Board of Bystanders
Sunday, December 4, 2005
>From the WSJ; October 24, 2005; Page A14:
"" Inadequate corporate governance. A company like GM badly needs a board with at least a core group of directors able to advise and evaluate management from their own successful turnaround experiences. The central GM directors have not. George Fisher, the chief executive's main confidante, left Eastman Kodak after having been unable to halt its downward spiral. Eckhard Pfeiffer drove Compaq into a ditch. Percy Barnevik virtually destroyed engineering giant ABB and tried to flit away with an $88 million pension. Karen Katen is a vice-chairman of Pfizer, whose share price collapse has paralleled GM's, and for many of the same reasons. The only GM director who had reinvigorated a sickly company, A.G. Lafley of Proctor & Gamble, quietly withdrew from its board in April. The board, quite simply, is the wrong kind of board for a company facing GM's needs.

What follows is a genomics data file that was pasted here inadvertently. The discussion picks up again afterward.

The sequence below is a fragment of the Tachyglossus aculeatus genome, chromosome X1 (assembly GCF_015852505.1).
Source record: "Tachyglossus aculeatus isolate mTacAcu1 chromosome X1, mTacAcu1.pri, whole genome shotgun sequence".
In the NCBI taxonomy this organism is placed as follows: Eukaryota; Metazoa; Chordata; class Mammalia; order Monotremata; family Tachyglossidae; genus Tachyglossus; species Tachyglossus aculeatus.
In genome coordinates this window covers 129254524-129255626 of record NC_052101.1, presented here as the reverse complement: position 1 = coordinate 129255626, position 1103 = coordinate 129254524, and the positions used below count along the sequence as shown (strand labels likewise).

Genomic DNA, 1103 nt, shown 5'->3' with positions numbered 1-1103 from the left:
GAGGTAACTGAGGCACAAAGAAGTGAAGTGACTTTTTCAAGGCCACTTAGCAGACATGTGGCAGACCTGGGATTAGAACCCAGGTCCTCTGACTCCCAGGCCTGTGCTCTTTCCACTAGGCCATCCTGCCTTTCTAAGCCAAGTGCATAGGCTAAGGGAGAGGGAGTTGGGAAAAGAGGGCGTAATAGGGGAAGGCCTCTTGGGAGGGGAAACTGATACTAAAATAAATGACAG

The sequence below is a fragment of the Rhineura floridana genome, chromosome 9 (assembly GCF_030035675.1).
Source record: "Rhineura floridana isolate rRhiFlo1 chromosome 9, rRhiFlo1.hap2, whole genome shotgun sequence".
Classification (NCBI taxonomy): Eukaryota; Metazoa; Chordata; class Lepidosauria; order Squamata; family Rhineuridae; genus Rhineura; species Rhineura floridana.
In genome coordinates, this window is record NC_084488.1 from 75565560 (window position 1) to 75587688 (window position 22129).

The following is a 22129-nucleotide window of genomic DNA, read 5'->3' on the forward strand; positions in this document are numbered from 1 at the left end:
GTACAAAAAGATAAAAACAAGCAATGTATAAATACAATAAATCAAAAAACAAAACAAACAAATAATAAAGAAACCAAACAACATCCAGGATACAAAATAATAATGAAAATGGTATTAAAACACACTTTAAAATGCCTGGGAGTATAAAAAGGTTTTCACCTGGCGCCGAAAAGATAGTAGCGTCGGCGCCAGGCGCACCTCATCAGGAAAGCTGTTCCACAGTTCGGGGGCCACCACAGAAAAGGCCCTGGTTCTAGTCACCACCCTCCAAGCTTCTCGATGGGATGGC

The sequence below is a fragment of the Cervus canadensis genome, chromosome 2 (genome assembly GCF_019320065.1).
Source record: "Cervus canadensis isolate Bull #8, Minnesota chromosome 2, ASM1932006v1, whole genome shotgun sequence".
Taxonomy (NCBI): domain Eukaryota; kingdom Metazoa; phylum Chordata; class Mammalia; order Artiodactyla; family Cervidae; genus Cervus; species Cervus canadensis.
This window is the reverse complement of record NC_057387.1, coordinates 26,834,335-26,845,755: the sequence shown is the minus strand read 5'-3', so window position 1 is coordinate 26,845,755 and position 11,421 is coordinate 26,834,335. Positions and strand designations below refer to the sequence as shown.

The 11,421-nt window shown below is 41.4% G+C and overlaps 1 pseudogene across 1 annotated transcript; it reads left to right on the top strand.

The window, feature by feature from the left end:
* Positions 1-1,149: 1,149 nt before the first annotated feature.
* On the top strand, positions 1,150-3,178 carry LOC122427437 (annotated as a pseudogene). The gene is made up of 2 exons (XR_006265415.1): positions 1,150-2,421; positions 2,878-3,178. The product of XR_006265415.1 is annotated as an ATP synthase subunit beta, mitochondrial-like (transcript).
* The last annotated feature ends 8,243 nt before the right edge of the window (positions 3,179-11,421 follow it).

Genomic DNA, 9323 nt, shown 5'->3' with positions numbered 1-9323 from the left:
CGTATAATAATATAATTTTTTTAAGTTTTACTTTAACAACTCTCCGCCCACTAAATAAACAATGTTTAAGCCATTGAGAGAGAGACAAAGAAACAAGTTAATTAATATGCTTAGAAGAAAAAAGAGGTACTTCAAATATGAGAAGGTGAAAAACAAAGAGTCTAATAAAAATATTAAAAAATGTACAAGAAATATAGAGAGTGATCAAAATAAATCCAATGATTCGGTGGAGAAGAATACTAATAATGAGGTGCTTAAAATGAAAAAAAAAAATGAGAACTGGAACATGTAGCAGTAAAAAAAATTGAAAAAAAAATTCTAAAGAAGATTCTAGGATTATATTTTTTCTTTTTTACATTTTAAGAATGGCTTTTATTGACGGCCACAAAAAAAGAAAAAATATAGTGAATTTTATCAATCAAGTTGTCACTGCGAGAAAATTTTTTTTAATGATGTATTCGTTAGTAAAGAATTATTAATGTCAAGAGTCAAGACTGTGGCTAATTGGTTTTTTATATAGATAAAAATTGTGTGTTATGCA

"Culture of management non-accountability. GM chronically sets objectives and fails to achieve them. Then nothing happens. The recent list is extensive: 29% U.S. market share, 5% net return on sales, earnings per share of $10, Chevrolet sales volume of three million vehicles. The corporate culture either moves the goalposts on the timing attached to each objective, sometimes to an indeterminate future; retroactively downplays its importance; or mends the problem with amnesia. GM has long been a bastion of non-accountability. Executives who have said grace over declining venues have chronically been promoted into more important ones. It should be a public embarrassment to GM's board that the CEO has been at the helm for longer than Carlos Ghosn took to convert equally sickly Nissan into one of the most profitable automakers. It doesn't seem to be."